Bunner McFarland, artist/anthropologist
Eugene Bunner McFarland (1909-1973) came from an early pioneer family on the Noyo River outside of today’s Fort Bragg on the northern California coast. It is believed that he first met native people here on the Mendocino Coast.
Bunner’s Niece, Wanda McFarland has shared some family history with us and knows that Bunner went to high school in Pittsburg and was in the Class of 1927. He did not graduate with his class, however. Instead he decorated the prom hall with poison oak and then left.
When he was a teenager in Pittsburg, CA, in the 1920’s on the Sacramento –San Joaquin River delta, he began living with native peoples and observing their practices. Bunner later had a nursery in West Pittsburg specializing in bamboo and bonsai. He roamed all over the west coast, down into Mexico, to Yosemite, up to Mendocino. He sought out and befriended many native Californians and learned their ways. We have been told he served as the right hand man of Chief Lumee in Yosemite for many years. When at home, he lived in a tent house out in the back but came in for meals. He always squatted, never sat and often cooked his food outside.He was a free spirit in many ways.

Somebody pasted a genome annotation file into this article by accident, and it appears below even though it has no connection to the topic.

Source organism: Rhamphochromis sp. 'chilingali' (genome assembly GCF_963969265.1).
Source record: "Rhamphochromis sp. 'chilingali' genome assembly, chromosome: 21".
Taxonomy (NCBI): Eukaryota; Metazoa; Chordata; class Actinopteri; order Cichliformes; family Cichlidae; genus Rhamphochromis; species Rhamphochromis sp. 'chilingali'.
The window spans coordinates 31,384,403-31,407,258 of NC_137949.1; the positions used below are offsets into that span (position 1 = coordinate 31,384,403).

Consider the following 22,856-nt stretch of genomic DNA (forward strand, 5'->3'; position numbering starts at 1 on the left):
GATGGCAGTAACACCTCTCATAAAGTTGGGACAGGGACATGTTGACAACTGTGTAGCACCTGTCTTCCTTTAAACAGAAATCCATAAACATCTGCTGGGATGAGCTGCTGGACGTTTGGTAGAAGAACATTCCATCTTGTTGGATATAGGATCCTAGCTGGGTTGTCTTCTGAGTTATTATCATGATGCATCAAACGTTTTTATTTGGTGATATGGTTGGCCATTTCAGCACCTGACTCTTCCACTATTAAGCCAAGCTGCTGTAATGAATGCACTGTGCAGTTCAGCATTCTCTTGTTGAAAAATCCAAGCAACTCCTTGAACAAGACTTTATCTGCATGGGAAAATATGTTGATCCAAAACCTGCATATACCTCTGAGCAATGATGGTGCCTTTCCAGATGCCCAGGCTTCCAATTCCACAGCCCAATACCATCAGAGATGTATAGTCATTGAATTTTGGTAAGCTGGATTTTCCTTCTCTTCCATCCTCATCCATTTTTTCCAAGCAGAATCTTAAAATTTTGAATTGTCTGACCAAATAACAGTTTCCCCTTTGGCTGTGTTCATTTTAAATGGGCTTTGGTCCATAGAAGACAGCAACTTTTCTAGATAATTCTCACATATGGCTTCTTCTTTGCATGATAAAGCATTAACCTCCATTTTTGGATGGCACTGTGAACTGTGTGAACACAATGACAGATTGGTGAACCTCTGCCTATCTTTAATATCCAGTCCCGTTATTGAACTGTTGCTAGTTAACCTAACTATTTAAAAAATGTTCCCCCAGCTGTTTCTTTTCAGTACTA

These prints are the artist’s only known output, documenting a world that had vanished by the time Bunner lived with various Peoples, re-visioning a world that was still very much alive.
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